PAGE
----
During Taiwan’s presidential election on January 13, talk about voter fraud began to spread. In one widely seen video, an election official counting votes mistakenly gives a vote to the wrong candidate.
The message of the video was clear: The election results could not be trusted.
The stories of voter fraud were not true. Instead, they were the result of disinformation. Fact-checking groups in Taiwan quickly showed how the video, along with many others similar to it, were false.
MyGoPen is a Taiwanese fact-checking service. It found that the widely shared video had been edited to hide an important fact. The full unedited video shows that soon after the official made the mistake, other election workers corrected it.
Before the election, worries that fake news stories would threaten it had been growing. But Taiwan’s response to disinformation was fast and organized, with fact-checking groups and government working to reduce it.
DoubleThink Lab is a non-profit based in Taipei, Taiwan. It says its research shows that China targeted Taiwan with disinformation ahead of the election.
The Chinese government has said the island of Taiwan belongs to China and should not be independent.
The Associated Press (AP) reports that the disinformation aimed to weaken support of Taiwan’s Democratic Progressive Party (DPP). AP reporters say the disinformation tried to make the DPP look like it was likely to start a war with China.
The false stories targeted U.S. support for Taiwan, arguing that America was only interested in Taiwan’s semiconductor exports and would not support the island if it came to war with China.
AP reporters left messages with the Chinese embassy in Washington on Saturday. The embassy did not immediately return those calls.
The DPP candidate, Lai Ching-te, won the January election. He defeated Ko Wen-je of the Taiwan People’s Party and Hou Yu-ih of the Nationalist Party (Kuomintang). Many experts view the election as centering on the island’s relationship with China.
Many supporters of the Taiwan People’s Party candidate are young. They had shared the false videos widely on TikTok. The videos were then shared on Facebook.
However, groups quickly showed how the videos were false. Taiwan’s Central Election Commission held a news conference to push back on claims of miscounting votes.
Influencers like @FroggyChiu, with more than 600,000 subscribers, also explained on YouTube how officials count the votes.
Taiwan’s organized response
Kenton Thibaut is an expert on Chinese disinformation at the Atlantic Council’s Digital Forensic Research Lab. She said Taiwan has been able to effectively respond to Chinese disinformation in part because of how seriously the threat is seen there. Thibault said Taiwan has used a “whole of society response.” The government, independent fact-checking groups and even private citizens are called to point out disinformation and propaganda.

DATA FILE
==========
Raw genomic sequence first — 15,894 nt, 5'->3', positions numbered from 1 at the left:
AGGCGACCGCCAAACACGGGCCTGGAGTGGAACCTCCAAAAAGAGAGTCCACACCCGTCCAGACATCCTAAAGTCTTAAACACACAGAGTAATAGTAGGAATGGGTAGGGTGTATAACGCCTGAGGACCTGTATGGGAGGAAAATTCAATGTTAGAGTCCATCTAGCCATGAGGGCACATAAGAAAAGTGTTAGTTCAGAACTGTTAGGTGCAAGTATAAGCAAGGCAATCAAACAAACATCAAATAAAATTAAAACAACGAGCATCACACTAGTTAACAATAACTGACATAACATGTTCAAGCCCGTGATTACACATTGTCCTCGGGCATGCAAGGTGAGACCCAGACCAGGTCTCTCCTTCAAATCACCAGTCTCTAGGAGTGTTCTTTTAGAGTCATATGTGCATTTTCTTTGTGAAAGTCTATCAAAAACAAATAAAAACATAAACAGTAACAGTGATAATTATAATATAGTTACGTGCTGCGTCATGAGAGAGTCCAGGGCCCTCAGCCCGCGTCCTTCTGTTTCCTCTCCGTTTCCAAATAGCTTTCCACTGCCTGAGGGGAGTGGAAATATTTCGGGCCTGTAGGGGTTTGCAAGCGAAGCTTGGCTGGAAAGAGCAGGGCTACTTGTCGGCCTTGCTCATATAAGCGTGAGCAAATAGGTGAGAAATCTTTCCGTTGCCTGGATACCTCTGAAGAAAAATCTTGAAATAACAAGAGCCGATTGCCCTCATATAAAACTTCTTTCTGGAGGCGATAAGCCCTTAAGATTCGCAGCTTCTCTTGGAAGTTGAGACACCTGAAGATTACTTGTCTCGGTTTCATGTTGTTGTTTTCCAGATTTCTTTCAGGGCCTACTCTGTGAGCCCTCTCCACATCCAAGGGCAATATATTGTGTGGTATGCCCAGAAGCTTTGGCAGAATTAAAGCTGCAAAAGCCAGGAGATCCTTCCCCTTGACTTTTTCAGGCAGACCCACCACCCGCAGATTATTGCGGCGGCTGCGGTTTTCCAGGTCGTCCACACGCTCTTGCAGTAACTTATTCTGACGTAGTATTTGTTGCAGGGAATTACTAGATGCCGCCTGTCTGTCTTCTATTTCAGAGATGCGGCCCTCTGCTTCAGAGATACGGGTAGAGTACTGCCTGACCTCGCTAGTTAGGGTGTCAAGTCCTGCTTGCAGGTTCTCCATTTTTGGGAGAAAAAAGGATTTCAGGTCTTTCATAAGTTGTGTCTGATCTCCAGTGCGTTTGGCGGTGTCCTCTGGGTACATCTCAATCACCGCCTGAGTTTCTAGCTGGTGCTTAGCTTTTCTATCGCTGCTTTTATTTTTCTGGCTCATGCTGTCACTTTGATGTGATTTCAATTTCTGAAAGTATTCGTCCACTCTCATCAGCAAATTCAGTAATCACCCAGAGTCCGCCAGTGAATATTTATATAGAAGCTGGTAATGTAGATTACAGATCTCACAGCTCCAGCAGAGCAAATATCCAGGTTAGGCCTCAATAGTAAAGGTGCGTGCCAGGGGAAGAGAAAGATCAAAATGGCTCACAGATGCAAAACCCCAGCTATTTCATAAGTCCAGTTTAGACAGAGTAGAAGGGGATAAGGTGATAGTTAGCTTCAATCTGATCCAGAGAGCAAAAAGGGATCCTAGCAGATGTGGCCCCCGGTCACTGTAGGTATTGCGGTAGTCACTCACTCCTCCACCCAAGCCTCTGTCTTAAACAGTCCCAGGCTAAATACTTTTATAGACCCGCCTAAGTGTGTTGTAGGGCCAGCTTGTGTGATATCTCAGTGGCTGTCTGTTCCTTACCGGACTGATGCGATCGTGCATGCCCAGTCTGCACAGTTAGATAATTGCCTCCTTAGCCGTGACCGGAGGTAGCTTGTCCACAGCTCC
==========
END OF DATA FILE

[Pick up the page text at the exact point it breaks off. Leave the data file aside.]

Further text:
Alexander Tah-Ray Yui is Taipei’s economic and cultural representative to the U.S. He said Taiwan’s government has learned it must identify and disprove false information as quickly as possible.
“Find it early, like a tumor or cancer. Cut it before it spreads,” Yui said.
Taiwan’s civil society groups have focused on raising public understanding of the issue.
Charles Yeh is the founder of MyGoPen. The group uses a chatbot service to help the public know if a story is false. He said he started MyGoPen because he saw how his family members would get confused by online rumors.
Educating the public about fake news and the digital environment is growing, but slowly.
“It’s like in the past when everyone dumped bottles and cans in the garbage and now they sort them”, said Eve Chiu. She is the editor-in-chief of Taiwan FactCheck Center, a nonprofit journalism organization. “Everyone needs to slowly develop this awareness, and this needs time,” she added.
Taiwan’s political divide
Political divisions may also affect the spread of disinformation in Taiwan. Ko, the Taiwan People’s Party (TPP) presidential candidate, said publicly he did not believe there was election fraud.
However, legislators from the TPP held a conference in which they shared videos of miscounting—videos that had already been proven false.
I’m Andrew Smith. And I'm Faith Pirlo.
David Klepper and Huizhong Wu wrote this story for The Associated Press. Andrew Smith adapted it for VOA Learning English.
Words in This Story
fraud -n. something that tricks or cheats people in a dishonest way
fake -adj. not genuine or real
response -n. an answer or reaction to something
society -n. the group of people who live in a country or region and their way of life
tumor -n. a large growth of abnormal cells in a person’s or animal’s body
focus -v. to center one’s attention on something
confused -adj. without clear understanding
rumor -n. an unproven story that people are talking about
awareness -n. the state of having knowledge or thinking about something
censorship -n. restrictions and control by authorities of information such as news, books, films, and the like
analyst -n. a person who researches and makes explanations about particular topics or fields of study